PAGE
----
Today is Nowruz, the ancient Iranian holiday celebrating the arrival of spring and, in the Iranian calendar, a new year. That really lovely holiday has unfortunately been marred since 2003 by the fact that it falls on the same day as the anniversary of the start of the Iraq War, for which I suppose we should note that no one has ever been held accountable despite the fact that it was a thoroughly criminal act that set of a series of other thoroughly criminal acts perpetrated by the American government.
As to the third part of the title to this post, well, I just got back from getting dilated at the eye doctor, and even staring at my computer screen for the time it’s taken me to write this has been enough to make me want to scoop my eyes out of my head with a melon baller. So I would invite you to enjoy the post I wrote on this date a year ago, which is short but angry, and includes a link to my own Persian language-inflected attempt at a Nowruz explainer if that’s something you’re interested in reading. And I would say that it is unlikely that I’ll be writing a conflict update this evening–the real conflict, my friends, is with my comically wide open pupils and any source of light. Seriously I expect my eyes will be fine in a few hours but I don’t think that will leave me enough time to actually churn one of those monster posts out tonight. If I’m wrong, I’ll see you later, but otherwise, see you tomorrow.
I suppose it feels like the war is over to most people in the US, which is all well and good, but try telling that to the Iraqi people, who haven’t known so much as a month of uninterrupted peace since the morning of March 20, 2003, when the Project for the New American Century finally got its new American century, the rest of the world be damned (literally). And yeah, Saddam Hussein is no more, and the human race is richer for his demise. But at what cost? At what ongoing cost?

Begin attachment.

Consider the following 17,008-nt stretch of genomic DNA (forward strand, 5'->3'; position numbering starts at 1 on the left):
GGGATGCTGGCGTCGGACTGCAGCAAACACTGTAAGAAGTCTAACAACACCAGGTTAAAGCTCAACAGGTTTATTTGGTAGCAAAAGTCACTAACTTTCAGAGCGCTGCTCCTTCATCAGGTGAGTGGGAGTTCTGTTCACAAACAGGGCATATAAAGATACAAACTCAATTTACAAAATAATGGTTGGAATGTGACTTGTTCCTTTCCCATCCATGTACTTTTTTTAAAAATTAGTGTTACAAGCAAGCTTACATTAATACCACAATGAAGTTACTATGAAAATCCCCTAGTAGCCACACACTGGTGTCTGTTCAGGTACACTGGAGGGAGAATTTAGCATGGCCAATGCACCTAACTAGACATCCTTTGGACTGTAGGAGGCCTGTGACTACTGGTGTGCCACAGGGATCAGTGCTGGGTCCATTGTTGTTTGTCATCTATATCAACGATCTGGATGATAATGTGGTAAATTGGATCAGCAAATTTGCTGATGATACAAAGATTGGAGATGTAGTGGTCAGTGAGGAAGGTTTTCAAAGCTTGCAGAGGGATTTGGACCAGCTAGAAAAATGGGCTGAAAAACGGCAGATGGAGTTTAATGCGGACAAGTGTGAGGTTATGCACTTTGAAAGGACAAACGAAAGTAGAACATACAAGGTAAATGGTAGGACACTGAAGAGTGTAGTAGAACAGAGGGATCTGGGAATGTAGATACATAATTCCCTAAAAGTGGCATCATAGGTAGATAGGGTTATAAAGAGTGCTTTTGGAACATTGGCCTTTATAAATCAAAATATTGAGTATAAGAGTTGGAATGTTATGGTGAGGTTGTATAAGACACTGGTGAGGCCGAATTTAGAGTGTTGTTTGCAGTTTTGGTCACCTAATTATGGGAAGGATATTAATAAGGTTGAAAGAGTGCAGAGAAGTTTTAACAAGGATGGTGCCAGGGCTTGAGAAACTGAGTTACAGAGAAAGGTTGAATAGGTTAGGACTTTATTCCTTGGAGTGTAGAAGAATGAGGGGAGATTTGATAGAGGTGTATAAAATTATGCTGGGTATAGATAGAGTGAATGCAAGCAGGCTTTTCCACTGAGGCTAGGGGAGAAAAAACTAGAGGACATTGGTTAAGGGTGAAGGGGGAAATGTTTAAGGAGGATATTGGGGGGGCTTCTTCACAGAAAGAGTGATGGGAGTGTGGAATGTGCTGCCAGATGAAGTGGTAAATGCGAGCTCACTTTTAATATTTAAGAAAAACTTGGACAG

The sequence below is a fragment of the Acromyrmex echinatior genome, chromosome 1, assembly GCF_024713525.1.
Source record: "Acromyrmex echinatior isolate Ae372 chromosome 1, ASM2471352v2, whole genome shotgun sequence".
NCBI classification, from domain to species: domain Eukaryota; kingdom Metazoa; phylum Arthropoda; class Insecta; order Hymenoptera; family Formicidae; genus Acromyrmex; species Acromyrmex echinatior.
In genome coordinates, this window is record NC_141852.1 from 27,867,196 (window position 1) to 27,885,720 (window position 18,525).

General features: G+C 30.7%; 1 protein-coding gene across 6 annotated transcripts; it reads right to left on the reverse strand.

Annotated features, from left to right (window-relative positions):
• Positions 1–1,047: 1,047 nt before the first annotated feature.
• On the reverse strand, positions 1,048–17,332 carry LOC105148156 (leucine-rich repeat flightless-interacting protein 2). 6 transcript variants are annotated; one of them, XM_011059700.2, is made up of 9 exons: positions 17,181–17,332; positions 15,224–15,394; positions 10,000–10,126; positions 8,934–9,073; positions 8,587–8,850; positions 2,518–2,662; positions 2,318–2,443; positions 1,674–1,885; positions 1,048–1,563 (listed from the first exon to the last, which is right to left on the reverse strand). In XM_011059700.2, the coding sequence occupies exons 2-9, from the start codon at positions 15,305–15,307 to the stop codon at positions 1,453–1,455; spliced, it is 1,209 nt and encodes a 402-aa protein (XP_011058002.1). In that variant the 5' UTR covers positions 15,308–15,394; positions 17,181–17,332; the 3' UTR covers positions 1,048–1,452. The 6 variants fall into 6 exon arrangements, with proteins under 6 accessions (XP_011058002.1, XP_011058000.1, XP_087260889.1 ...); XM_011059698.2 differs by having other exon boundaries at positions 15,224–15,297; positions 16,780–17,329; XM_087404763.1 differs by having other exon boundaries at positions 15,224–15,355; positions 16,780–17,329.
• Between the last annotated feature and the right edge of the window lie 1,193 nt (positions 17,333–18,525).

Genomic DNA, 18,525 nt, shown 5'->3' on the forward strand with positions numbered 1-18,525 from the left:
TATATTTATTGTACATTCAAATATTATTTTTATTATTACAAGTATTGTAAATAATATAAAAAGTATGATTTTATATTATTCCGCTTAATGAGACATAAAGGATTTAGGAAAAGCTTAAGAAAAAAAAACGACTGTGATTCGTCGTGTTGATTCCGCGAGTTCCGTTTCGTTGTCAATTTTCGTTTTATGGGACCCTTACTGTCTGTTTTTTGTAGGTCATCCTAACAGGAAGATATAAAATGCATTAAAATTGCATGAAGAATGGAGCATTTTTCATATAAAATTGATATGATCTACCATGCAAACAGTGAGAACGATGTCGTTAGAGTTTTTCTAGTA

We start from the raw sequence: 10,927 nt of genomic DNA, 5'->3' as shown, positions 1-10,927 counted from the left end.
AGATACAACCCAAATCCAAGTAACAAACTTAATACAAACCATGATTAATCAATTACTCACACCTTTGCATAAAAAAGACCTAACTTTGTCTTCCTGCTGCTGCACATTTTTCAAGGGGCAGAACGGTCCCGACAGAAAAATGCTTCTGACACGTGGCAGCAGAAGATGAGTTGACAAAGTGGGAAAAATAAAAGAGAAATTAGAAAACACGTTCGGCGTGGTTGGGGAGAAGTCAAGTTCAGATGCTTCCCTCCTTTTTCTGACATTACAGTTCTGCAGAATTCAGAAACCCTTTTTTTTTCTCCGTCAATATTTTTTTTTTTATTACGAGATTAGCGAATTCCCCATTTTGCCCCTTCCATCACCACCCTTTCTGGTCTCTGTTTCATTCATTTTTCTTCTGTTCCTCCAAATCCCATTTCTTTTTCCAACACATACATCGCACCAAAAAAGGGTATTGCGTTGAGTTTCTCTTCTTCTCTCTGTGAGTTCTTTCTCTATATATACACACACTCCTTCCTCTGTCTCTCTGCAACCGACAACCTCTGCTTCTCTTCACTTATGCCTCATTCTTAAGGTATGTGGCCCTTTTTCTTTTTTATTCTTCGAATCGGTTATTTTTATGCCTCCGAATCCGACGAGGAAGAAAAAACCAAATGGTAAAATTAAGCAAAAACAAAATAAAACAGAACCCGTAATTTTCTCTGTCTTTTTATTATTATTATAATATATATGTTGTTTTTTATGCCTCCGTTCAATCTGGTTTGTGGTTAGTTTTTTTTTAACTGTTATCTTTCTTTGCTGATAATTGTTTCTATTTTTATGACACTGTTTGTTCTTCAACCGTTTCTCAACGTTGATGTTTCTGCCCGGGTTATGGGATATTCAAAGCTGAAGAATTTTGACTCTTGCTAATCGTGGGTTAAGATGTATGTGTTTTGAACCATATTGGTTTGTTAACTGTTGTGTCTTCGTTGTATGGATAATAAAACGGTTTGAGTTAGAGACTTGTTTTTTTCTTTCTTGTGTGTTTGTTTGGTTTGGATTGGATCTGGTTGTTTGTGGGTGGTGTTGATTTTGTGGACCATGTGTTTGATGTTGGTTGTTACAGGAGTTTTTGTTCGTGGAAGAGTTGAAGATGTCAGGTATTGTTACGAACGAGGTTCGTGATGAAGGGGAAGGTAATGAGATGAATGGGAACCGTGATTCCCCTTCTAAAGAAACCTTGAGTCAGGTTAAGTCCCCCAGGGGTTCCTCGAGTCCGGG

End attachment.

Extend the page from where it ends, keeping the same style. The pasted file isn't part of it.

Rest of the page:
The utterly unnecessary and comprehensively disastrous Iraq War animates a lot of my own views on war and peace, American foreign policy, and the unjustified/unjustifiable deference our political and media discourse still gives to the Professional Experts and Very Serious Pundits who watched the most avoidable foreign policy fiasco in American history unfold before them and did nothing, or else cheered it on. By and large those people haven’t suffered so much as a minor professional inconvenience over their malpractice–they certainly haven’t suffered anything like the Iraqi people have suffered for the past 13 years.
Source: Nowruz, and the Iraq War at 13
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